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Poser F.A.Q (Updated: 2016 Nov 29 4:50 pm)
Subject: Adding insignia patch?
Does anybody know a good way to add an insignia patch to a clothing item? It's not always enough to simply paint onto the image map of the clothing, since often the general clothing item is a bit low-poly for fine detail. Can you add a high-poly patch to a clothing item and have it conform with it? Thanks--T
Should be possible. You might try something like this; 1) using the Group tool in Poser, slice off a patch-shaped part of the clothing mesh. 2) export this as a new object. 3) load up the free UVmapper and make a new map for the patch, flattening it and filling as much of the map as possible. 4) back into Poser, import the new patch and either; a) set it as a smart prop with "inherit bending from parents" selected, or b) export a new .obj file including both the base clothing item AND the new patch. Go into a text editor and change the "g" statement of the patch to be the same group as the underlying clothing body part. Make sure the patch has a unique "usemtl" statement. Okay, a somewhat simpler solution is to open the clothing item's object file in UVmapper, select the part of the clothing where the patch is, expand that to fill the map and change the material name of that selection. Save the new object, replace the old object in your Runtime directory and delete the rsr. Now you have two texture maps; the original, which now contains a small hole, and a new map, which is concentrated on the patch. Lastly, and the neatest solution, is to pick up the free modeller Wings and make your own patch. Then proceed as above.
For this to work, you'll need two files ... the patch texture itself (top image), and a "mask" of the patch (bottom image).
Much like a transmap, the light areas of the mask will tell Poser which parts should be visible.
Both images should be the same size. I don't have an alligator handy, so this stylish dragon silhouette will have to do.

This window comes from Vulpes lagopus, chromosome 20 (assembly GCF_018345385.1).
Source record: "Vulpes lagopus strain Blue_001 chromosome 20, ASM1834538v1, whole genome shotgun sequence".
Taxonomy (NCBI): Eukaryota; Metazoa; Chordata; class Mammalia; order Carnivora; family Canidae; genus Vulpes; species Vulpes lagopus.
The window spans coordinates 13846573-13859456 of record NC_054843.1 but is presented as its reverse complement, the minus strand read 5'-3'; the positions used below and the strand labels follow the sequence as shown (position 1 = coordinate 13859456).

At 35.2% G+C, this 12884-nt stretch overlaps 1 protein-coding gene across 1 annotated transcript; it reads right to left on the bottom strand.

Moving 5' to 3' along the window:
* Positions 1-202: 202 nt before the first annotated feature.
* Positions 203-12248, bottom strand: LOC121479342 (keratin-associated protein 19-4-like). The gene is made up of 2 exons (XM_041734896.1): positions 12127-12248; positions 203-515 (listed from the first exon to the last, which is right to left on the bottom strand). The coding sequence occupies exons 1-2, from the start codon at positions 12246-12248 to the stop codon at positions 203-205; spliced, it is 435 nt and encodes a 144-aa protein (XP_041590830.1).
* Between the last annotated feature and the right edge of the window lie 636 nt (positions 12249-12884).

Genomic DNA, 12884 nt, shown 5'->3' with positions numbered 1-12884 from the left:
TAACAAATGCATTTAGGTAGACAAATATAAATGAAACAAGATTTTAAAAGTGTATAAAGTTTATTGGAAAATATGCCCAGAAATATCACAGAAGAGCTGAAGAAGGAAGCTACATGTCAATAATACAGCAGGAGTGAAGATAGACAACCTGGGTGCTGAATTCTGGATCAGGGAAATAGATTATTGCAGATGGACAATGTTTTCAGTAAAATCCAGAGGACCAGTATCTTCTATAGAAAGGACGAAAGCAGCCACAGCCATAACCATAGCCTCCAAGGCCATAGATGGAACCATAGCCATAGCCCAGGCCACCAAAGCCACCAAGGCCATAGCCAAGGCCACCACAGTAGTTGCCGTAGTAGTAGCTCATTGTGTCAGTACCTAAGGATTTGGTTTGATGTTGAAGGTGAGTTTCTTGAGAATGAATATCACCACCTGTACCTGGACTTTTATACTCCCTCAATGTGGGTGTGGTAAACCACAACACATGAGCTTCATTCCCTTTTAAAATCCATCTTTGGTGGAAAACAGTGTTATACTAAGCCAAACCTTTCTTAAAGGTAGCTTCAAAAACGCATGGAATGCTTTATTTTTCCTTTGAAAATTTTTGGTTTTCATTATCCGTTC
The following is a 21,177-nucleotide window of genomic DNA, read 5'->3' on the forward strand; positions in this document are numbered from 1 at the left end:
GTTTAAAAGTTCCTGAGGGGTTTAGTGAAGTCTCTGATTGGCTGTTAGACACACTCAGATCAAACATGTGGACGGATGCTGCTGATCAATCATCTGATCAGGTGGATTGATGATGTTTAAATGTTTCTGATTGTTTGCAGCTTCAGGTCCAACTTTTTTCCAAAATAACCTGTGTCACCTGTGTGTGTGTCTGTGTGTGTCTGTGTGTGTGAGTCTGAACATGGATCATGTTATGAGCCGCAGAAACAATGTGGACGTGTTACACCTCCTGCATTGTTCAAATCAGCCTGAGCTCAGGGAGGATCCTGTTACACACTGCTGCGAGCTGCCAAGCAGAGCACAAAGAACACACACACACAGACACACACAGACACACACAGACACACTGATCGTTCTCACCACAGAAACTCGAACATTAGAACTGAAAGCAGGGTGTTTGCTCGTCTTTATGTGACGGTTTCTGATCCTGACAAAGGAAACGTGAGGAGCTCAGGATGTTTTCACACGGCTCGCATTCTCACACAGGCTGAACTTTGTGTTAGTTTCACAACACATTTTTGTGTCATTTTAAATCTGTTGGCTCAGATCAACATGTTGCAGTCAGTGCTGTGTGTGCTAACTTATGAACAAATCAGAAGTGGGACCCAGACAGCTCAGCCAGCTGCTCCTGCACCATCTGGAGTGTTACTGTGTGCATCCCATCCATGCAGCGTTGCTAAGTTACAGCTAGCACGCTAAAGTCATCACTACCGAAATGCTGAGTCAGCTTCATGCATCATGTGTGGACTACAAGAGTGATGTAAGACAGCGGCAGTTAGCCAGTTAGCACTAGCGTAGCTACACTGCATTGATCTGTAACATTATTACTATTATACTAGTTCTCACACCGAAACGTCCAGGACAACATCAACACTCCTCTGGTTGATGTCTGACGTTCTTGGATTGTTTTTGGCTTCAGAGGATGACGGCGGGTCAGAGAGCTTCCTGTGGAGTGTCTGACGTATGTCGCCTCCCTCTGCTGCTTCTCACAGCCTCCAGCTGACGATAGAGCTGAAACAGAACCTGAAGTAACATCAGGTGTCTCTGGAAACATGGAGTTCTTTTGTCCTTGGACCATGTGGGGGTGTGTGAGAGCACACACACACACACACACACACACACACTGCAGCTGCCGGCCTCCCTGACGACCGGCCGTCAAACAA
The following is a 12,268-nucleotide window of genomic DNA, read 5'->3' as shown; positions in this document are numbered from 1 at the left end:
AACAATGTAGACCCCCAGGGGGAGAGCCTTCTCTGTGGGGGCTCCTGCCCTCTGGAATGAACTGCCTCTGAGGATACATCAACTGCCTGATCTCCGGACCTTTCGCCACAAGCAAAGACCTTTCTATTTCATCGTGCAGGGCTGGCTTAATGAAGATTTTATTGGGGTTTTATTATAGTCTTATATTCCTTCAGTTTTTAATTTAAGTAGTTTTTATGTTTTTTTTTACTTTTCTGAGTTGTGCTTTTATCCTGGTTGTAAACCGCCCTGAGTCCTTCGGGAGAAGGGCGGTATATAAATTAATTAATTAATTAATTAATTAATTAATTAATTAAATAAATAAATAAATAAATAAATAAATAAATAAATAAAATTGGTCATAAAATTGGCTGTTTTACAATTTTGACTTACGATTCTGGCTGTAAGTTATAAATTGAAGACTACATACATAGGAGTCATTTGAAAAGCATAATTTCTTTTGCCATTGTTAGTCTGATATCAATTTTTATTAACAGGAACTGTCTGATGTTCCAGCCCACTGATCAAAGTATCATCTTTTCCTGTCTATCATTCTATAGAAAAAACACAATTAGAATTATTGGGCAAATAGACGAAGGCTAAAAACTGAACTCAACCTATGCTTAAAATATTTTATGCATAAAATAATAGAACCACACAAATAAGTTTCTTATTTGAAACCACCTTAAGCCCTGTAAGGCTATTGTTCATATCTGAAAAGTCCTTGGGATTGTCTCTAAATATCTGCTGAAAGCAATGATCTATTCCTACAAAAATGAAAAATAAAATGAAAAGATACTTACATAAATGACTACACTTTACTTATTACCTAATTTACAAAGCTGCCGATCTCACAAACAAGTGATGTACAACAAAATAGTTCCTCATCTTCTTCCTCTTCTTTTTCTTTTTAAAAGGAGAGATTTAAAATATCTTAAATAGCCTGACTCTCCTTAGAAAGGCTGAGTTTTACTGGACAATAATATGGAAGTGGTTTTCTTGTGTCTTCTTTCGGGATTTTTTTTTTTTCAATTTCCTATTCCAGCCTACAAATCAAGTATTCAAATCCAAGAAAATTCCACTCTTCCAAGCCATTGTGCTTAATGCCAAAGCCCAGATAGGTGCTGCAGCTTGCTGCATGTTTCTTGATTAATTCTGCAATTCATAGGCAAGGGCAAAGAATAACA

Now for the tricky part ....
A blender node is used to merge the two textures. The original texture is plugged into Input1, and your patch texture is plugged into Input2. The mask is plugged into the Blending channel, with its value set to 1.
Use the image node's Scale and Offset values to adjust the size and position of the patch texture, so it overlaps the the original texture properly. These values will be different for each clothing item; you'll have to experiment. Set Image_Mapped to "Clamped" to prevent the texture from tiling or repeating.
Your scale/offset settings must be identical for both texture and mask.
Excuse me while I go kick myself. That's a neat trick. You could extend the principle to make multiple badges, or buttons. Small texture maps, and a chain of blenders. Buttonmaps A and B go into Blender 1. Blender 2 combines the Blender 1 output with Buttonmap C. I used the same sort of chaining idea to make a 3-colour Trek-style uniform, which also used a different material style for one component (Babylon 5 is maybe a better example to use).
Hey Little Dragon (or anyone else who might know the answer),
I used the "Blender" method for adding an image patch to an existing texture, which works great for getting a high-resolution image, but is there a way to keep the mesh from distorting the image? The logo in the attached image is supposed to be round.
Simplest way is to pre-distort the image in Photoshop. Most figures, be they clothes, people or whatever, will distort a regular image to a certain degree. The trick is in learning where the distortions occur and correcting them beforehand.
For human models and some clothes, SnowSultan's seam guides are invaluable. The best solution I can suggest for anything else is to make your own templates with UVMapper and customize them by painting guidelines over the area you want to add a logo to, then render that version to see how much distortion occurs.Coppula eam se non posit acceptera jocularum.
Check this thread
"It is good to see ourselves as
others see us. Try as we may, we are never
able to know ourselves fully as we are, especially the evil side of us.
This we can do only if we are not angry with our critics but will take in good
heart whatever they might have to say." - Ghandi
Thanks, that was very helpful. I ended up using this method, combined with BodyPaint in Cinema 4D, which has a feature (Projection Painting) that does the distorting for you, then allows you to export the UV map back to Poser. It's a bit involved--at least to learn!--but it seems to work.